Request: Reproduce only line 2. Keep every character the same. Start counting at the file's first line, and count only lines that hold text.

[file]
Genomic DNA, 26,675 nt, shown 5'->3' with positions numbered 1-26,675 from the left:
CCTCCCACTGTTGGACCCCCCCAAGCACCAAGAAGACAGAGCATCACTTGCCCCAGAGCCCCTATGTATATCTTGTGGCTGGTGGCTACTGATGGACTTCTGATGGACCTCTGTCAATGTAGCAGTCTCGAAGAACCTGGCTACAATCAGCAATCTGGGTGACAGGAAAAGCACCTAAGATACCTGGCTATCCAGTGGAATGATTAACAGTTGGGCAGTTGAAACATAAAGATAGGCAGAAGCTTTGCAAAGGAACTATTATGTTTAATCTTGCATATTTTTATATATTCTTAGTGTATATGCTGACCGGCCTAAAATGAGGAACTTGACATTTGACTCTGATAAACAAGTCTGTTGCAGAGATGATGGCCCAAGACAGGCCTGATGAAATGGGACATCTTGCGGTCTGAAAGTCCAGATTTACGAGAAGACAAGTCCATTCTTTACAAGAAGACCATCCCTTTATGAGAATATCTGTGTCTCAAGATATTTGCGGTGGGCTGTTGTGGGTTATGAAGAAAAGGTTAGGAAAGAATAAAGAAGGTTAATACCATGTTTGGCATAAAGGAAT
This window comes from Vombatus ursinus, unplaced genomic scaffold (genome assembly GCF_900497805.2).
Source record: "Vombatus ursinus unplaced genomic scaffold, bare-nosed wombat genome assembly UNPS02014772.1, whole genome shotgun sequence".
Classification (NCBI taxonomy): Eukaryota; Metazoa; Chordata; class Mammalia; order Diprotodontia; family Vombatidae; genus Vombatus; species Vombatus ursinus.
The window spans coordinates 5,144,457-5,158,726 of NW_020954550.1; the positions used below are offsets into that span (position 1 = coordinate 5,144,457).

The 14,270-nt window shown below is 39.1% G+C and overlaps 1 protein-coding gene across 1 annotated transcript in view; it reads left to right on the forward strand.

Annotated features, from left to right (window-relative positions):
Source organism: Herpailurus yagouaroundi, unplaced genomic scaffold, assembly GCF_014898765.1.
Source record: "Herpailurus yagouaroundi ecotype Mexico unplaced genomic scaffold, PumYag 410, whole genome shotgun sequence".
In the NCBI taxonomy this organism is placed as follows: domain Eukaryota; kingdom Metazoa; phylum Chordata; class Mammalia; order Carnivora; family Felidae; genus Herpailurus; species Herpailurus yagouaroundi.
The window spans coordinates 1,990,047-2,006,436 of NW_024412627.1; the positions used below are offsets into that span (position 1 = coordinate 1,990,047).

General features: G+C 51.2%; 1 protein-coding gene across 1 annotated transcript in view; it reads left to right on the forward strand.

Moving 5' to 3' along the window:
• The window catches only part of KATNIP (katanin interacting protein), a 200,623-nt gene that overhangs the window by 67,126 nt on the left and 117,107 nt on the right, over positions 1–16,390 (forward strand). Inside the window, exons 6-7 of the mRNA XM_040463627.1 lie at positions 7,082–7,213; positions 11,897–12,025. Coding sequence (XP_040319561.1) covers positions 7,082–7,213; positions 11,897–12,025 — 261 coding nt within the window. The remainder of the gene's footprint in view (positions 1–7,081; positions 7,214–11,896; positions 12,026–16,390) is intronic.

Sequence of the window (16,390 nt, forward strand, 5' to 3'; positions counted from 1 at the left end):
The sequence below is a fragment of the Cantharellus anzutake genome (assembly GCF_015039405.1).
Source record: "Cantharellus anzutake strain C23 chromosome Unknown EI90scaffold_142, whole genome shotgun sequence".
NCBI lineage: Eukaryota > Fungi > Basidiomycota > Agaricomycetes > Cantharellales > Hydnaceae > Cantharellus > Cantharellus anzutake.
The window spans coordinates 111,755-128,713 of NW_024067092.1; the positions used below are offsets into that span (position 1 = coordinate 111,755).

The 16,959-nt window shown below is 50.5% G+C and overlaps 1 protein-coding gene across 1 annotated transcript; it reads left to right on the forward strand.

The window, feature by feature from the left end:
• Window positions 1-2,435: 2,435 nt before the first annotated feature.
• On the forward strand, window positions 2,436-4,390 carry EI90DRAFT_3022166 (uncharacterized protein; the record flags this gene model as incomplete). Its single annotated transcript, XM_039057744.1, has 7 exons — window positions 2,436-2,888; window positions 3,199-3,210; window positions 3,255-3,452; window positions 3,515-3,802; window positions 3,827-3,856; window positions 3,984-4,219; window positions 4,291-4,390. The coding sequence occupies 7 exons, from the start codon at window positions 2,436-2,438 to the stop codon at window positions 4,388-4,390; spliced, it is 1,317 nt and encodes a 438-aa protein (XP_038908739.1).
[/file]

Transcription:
CCTCCCACTGTTGGACCCCCCCAAGCACCAAGAAGACAGAGCATCACTTGCCCCAGAGCCCCTATGTATATCTTGTGGCTGGTGGCTACTGATGGACTTCTGATGGACCTCTGTCAATGTAGCAGTCTCGAAGAACCTGGCTACAATCAGCAATCTGGGTGACAGGAAAAGCACCTAAGATACCTGGCTATCCAGTGGAATGATTAACAGTTGGGCAGTTGAAACATAAAGATAGGCAGAAGCTTTGCAAAGGAACTATTATGTTTAATCTTGCATATTTTTATATATTCTTAGTGTATATGCTGACCGGCCTAAAATGAGGAACTTGACATTTGACTCTGATAAACAAGTCTGTTGCAGAGATGATGGCCCAAGACAGGCCTGATGAAATGGGACATCTTGCGGTCTGAAAGTCCAGATTTACGAGAAGACAAGTCCATTCTTTACAAGAAGACCATCCCTTTATGAGAATATCTGTGTCTCAAGATATTTGCGGTGGGCTGTTGTGGGTTATGAAGAAAAGGTTAGGAAAGAATAAAGAAGGTTAATACCATGTTTGGCATAAAGGAAT